The Beverly Hills Supper Club Fire
One of the deadliest concerts of all time happened at a little-known venue in Southgate, Kentucky, called the Beverly Hills Supper Club.
In May of 1977, an over-packed crowd was awaiting a performance by singer John Davidson when a fire broke out. Unfortunately the flames spread quickly, and evacuation was difficult — exits were poorly marked, people ended up bottlenecking at the doors.
When the smoke cleared, 165 people never made it out of the club alive.
The Who – Cincinatti 1979
In the middle of their 1979 world tour, The Who sold out Cincinnati’s Riverfront Coliseum — over 18,000 tickets sold. Due to conflicting information, the crowd gathered a bit too early in front of the stadium. Then for some reason only one pair of doors was opened, leaving those standing in front of all the other entrances confused. The crowd slowly trickled in through that one set of doors for a couple hours.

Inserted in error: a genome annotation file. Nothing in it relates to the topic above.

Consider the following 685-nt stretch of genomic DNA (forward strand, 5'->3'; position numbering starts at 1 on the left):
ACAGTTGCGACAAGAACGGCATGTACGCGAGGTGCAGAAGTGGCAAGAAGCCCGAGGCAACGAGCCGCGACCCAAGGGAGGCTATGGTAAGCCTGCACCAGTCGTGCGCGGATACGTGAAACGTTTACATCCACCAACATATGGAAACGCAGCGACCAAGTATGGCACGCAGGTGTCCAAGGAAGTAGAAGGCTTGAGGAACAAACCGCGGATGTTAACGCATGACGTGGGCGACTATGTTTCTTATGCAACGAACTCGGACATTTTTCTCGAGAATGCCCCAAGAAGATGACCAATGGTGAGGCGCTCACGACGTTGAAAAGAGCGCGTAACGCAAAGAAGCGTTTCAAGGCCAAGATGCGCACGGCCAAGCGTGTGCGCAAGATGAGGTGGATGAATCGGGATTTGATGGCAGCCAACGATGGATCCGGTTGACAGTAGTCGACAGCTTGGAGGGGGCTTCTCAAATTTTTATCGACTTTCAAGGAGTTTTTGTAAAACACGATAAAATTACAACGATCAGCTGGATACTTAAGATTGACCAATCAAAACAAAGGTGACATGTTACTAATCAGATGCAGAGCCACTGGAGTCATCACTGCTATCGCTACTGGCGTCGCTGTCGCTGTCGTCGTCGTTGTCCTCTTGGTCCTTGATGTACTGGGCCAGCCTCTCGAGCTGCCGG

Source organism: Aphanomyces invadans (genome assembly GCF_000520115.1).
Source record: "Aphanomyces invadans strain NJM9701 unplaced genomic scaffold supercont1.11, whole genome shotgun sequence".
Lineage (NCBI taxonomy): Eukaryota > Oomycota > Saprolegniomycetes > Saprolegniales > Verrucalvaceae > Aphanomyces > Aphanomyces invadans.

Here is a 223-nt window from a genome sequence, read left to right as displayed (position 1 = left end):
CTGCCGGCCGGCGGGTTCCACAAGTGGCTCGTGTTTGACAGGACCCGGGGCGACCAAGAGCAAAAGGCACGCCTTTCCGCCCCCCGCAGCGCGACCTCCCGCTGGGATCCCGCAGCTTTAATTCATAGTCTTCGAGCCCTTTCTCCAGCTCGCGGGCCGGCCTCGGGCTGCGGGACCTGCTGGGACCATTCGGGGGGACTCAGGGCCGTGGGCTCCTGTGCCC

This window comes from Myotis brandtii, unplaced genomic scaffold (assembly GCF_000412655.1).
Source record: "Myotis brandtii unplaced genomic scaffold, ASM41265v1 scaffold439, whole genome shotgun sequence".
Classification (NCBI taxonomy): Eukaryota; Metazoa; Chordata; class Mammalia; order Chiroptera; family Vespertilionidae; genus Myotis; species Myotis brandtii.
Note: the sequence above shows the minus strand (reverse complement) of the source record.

Then disaster struck. The crowd heard the classic rock gods playing. It’s unclear whether this was a sound check or the stadium playing The Who’s film, Quadrophenia — but to the masses still waiting outside, it sounded like the band was taking the stage. The crowds in front of the unopened doors surged forward in an attempt to get in to see the show.
Those in the very front got trampled. Ultimately 11 died from asphyxiation, crushed by the weight of the crowd behind them. 26 others were reportedly injured.
Shockingly the concert went ahead, with the band none the wiser. They weren’t told until after the show — and paid tribute at their next show, with singer Roger Daltrey telling the Buffalo, New York crowd:
“We lost a lot of family last night. This show’s for them.”